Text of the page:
In the days following violent incidents such as school shootings or workplace violence, there’s a lot of analysis. Most often, it’s built around trying to find a cause or an explanation for whatever happened.

Invariably, as law enforcement investigates and media interviews people who had been around the perpetrator, patterns begin to emerge. The initial “what could make him do such a thing” is quickly replaced with an escalating history of strange or antisocial behavior. We discover that he had been accumulating weapons, researching past acts of violence on the web, or had tortured animals as a child. We read thinly veiled threats that had been posted on social media in the weeks leading up the incident, performance reviews that mention behavior problems, and comments from co-workers about “how he gave me the creeps.”

Then somebody poses the inevitable and obvious questions: with all these signs, why is it nobody saw this coming? Why didn’t anyone alert the authorities? Why didn’t those authorities act? How was someone with X in his history allowed to do Y, when common sense suggests that would be a bad thing? The dots were all visible, but nobody took the time to connect them into a clear image of a very dangerous individual.

Nearly everyone recognizes that connecting those dots is the missing model in creating a system to protect schools, workplaces, and houses of worship. A behavior noticed in one setting may be a minor cause for concern, but a collection of behaviors in multiple settings should set off alarm bells. However, it’s difficult to get multiple entities to share data. Within law enforcement, individual departments may be reluctant to share information with neighboring jurisdictions, or those at different levels, such as local and state police.

Even within organizations, there may be silos that make it difficult to see all the dots. Different departments and managers have different areas of responsibility. Each department may notice that an employee is displaying an obvious red flag, but if there’s no communication about it between departments … no “are you seeing the same things I am?” … that information becomes useless.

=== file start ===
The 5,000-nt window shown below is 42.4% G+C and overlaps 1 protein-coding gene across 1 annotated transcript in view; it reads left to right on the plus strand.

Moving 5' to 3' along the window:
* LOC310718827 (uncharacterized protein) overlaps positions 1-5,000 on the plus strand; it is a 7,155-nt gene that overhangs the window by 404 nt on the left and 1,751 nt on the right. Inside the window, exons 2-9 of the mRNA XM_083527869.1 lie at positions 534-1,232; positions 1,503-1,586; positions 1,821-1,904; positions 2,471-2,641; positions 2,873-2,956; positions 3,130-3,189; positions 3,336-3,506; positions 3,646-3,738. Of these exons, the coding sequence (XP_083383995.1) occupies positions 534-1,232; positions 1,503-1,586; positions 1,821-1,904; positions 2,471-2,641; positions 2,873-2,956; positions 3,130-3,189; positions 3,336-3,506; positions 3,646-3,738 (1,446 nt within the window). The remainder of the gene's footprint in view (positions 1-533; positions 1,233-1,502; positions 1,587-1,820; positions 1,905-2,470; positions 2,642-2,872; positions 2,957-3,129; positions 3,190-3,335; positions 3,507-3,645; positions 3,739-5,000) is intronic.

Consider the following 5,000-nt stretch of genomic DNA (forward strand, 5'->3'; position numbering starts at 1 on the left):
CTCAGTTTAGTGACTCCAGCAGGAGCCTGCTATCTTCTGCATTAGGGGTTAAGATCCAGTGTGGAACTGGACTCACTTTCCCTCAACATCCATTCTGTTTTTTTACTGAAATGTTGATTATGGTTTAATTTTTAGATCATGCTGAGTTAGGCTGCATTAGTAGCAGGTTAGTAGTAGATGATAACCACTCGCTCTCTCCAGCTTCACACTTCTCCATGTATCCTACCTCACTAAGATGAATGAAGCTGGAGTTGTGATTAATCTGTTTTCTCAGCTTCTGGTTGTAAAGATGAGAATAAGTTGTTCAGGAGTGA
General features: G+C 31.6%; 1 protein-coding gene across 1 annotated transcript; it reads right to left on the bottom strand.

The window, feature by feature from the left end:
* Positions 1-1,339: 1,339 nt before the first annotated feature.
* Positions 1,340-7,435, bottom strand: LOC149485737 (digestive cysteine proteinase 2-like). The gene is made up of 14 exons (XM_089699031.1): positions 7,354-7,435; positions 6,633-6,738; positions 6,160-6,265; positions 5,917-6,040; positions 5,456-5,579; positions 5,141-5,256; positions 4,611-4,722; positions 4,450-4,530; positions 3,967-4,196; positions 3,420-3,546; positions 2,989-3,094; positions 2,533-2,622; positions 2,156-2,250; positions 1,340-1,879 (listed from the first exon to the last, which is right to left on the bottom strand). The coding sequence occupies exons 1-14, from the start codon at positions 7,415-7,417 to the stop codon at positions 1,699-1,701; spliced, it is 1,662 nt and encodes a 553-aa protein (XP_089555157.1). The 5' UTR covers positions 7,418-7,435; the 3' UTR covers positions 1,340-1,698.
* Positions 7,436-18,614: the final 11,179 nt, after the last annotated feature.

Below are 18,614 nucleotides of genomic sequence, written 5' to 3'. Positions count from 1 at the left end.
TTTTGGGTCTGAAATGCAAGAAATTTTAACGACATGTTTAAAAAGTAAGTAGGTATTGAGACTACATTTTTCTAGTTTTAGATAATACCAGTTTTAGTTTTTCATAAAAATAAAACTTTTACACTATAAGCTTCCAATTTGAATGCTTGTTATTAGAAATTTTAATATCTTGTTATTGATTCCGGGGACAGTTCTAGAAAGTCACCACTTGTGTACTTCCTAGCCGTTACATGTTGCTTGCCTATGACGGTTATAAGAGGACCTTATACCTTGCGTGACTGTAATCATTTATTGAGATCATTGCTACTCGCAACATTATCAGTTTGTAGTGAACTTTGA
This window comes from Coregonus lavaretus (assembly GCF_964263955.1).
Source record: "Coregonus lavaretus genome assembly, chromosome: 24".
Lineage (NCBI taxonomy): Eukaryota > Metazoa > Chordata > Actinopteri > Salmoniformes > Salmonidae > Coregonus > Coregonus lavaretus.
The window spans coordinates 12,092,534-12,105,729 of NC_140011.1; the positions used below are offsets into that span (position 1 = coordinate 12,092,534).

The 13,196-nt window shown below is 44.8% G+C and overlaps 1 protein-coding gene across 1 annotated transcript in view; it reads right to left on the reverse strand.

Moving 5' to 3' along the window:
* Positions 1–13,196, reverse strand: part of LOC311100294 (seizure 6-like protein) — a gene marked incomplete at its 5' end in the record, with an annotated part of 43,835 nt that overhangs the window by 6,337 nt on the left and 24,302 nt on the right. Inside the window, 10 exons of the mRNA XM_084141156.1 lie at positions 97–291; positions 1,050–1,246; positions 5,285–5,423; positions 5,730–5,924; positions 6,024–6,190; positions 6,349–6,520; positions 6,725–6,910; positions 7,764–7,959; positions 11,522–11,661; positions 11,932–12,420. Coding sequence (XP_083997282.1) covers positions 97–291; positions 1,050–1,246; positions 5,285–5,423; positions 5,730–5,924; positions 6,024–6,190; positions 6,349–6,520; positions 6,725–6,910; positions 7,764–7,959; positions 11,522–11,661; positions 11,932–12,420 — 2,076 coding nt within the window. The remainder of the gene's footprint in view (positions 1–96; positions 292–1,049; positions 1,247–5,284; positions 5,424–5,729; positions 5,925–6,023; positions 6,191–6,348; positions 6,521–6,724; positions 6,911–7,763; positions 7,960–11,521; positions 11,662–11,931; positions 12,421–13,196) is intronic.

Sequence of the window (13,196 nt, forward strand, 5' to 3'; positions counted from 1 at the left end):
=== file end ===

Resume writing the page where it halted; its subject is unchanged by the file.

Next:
What employers, facility operators, and their communities need is a cooperative approach for dealing with behavioral information that may be used to identify individuals who may be planning some type of violence. That doesn’t necessarily imply a punitive approach. In most cases, those who commit violent acts such as school shootings are in desperate need of mental health services, and some kind of team approach to threat assessment may allow interventions long before someone carries out a plan for violence.

Obviously, such an approach must protect everyone’s legal rights and not turn into a means for wrongful accusations. One possible model is what’s used in communities where law enforcement and the judicial system have begun to collaborate in efforts to intervene in domestic violence cases. It involves training about the nature of such violence, standardized assessments and questions to determine the potential for lethality, and a commitment to take “lower-level” crimes seriously so the violence doesn’t worsen.

As a former violent crimes detective who investigated too many homicides and serious assaults within families, I invariably found that my case followed a long, escalating series of police runs. Officers might arrest an offender for an initial assault, but judges would return a light sentence, and the offender would believe they wouldn’t be held accountable. When the judge instead issued a several penalty and specific interventions, future violence was less likely.

I encourage companies and other organizations to become more aware of the warning signs of violent behavior and to encourage sharing of information between departments or managers. They should also have policies on what to do if they become aware of threats, or if an employee is arrested for a violent crime such as domestic violence. In addition, they should reach out to local law enforcement or other agencies to see how information and concerns might be shared.

If we’re going to prevent workplace shootings and other violent incidents, we need to work together in a cooperative fashion. All parties must recognize their responsibility to the safety of the broader community, and join together to share their “dots.” It makes far more sense to connect those dots and head off an act of violence than to realize later on that what happened could have been prevented.

Mike McCarty is CEO of Danville-based Safe Hiring Solutions.

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